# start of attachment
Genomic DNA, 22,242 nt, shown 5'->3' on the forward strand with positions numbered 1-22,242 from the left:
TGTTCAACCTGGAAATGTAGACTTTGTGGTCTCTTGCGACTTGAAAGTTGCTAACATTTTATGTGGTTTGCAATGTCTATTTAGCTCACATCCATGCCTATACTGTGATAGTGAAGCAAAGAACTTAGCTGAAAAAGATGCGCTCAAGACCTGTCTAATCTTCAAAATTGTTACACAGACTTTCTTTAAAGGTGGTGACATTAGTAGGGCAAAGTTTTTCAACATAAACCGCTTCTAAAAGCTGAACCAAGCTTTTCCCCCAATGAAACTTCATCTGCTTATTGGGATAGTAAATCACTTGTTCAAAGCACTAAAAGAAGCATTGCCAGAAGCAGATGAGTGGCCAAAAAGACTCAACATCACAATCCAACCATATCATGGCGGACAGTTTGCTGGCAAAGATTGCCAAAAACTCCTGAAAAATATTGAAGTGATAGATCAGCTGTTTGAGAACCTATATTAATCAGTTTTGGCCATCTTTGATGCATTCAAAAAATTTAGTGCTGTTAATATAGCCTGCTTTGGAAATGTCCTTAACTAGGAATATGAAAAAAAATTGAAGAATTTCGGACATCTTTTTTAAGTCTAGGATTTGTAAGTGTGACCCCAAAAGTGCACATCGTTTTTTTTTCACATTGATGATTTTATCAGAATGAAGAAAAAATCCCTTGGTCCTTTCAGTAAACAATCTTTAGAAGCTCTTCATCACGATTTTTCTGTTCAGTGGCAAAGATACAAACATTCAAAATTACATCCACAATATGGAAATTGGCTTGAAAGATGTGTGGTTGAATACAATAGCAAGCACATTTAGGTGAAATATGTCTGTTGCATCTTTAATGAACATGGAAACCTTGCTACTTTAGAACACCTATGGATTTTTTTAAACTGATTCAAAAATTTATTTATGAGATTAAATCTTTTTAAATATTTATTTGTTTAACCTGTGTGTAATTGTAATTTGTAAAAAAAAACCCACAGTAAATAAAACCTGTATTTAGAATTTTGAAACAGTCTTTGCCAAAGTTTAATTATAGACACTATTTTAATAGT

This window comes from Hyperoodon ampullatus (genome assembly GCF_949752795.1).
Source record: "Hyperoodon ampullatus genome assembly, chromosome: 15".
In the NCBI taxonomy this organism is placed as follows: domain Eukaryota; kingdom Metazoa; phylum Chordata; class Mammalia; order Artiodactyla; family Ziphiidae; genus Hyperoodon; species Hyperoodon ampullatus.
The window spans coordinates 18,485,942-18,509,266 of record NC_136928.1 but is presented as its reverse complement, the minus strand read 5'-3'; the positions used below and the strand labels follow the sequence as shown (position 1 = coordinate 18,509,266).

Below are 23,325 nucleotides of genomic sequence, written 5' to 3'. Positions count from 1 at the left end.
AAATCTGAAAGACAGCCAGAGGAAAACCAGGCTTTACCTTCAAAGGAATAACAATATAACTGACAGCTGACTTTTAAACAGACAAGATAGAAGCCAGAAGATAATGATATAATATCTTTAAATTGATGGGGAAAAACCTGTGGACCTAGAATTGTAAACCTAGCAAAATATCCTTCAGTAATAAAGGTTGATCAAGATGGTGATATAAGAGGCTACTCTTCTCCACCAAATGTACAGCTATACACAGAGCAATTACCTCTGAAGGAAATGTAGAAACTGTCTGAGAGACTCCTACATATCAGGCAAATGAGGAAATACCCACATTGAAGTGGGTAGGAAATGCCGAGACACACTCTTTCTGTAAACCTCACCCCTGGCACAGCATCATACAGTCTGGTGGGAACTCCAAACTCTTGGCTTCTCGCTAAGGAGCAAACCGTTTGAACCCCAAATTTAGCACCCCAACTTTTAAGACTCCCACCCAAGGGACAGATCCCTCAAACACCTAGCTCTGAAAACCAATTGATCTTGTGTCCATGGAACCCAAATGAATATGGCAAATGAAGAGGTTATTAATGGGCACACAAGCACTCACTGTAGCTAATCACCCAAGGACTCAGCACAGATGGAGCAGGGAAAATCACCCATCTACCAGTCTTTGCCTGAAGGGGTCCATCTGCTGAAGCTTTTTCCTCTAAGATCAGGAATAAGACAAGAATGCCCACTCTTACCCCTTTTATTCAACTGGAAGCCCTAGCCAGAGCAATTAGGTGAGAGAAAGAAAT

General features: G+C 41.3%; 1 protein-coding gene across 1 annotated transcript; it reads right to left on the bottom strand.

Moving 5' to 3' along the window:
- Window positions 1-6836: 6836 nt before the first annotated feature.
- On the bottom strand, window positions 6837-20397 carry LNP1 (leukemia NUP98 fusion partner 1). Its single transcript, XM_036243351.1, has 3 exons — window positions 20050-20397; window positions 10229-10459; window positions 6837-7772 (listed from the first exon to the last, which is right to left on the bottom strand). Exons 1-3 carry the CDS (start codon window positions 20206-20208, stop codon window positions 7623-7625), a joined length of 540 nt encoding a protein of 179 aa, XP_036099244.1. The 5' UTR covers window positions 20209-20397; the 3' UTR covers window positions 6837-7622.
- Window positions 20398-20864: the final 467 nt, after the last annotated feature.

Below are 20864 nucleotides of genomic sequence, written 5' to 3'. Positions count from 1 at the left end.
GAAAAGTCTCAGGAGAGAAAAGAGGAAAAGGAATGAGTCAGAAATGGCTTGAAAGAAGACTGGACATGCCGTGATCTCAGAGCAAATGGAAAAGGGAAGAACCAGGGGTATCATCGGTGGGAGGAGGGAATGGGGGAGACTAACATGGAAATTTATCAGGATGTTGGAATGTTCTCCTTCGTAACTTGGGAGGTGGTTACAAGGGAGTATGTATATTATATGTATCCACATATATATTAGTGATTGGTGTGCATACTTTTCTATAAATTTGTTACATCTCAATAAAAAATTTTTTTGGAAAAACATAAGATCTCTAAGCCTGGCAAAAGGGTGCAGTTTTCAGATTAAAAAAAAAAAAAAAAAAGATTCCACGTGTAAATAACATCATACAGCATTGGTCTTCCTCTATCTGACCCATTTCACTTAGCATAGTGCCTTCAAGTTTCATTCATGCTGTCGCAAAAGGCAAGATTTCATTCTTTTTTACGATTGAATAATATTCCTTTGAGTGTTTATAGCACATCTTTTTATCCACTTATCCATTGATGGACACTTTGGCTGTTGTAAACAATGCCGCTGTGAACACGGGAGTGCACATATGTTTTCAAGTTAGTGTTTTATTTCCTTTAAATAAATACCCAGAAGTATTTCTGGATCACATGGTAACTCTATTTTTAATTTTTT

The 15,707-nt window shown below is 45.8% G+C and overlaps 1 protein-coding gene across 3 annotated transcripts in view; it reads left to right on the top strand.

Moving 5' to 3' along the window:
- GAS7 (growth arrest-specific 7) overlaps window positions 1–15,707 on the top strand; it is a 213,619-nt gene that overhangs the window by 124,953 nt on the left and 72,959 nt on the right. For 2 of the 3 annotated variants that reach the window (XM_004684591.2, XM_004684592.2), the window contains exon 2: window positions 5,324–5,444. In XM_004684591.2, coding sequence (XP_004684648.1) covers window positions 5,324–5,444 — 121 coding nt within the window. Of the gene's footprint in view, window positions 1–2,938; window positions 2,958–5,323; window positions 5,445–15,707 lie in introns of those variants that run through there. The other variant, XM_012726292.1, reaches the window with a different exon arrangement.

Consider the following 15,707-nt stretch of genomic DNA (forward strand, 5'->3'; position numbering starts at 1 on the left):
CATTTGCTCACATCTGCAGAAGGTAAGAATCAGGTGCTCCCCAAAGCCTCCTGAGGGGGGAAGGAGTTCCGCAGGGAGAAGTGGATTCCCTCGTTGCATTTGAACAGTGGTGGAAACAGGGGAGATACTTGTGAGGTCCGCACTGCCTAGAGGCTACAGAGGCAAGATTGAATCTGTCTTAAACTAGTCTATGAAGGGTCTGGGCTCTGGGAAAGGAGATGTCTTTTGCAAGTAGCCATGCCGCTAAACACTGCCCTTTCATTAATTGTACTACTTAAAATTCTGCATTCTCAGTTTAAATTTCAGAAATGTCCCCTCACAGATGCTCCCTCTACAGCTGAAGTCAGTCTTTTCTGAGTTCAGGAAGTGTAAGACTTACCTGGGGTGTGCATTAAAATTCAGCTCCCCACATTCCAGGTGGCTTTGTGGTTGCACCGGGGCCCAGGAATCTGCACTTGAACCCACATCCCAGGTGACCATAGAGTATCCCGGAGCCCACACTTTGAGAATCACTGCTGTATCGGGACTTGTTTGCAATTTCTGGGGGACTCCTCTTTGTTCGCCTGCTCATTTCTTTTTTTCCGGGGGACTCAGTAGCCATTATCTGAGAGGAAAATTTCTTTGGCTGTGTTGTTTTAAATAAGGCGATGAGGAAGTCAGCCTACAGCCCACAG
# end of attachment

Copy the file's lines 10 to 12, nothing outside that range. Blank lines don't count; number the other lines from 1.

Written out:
Moving 5' to 3' along the window:
- Window positions 1-6836: 6836 nt before the first annotated feature.
- On the bottom strand, window positions 6837-20397 carry LNP1 (leukemia NUP98 fusion partner 1). Its single transcript, XM_036243351.1, has 3 exons — window positions 20050-20397; window positions 10229-10459; window positions 6837-7772 (listed from the first exon to the last, which is right to left on the bottom strand). Exons 1-3 carry the CDS (start codon window positions 20206-20208, stop codon window positions 7623-7625), a joined length of 540 nt encoding a protein of 179 aa, XP_036099244.1. The 5' UTR covers window positions 20209-20397; the 3' UTR covers window positions 6837-7622.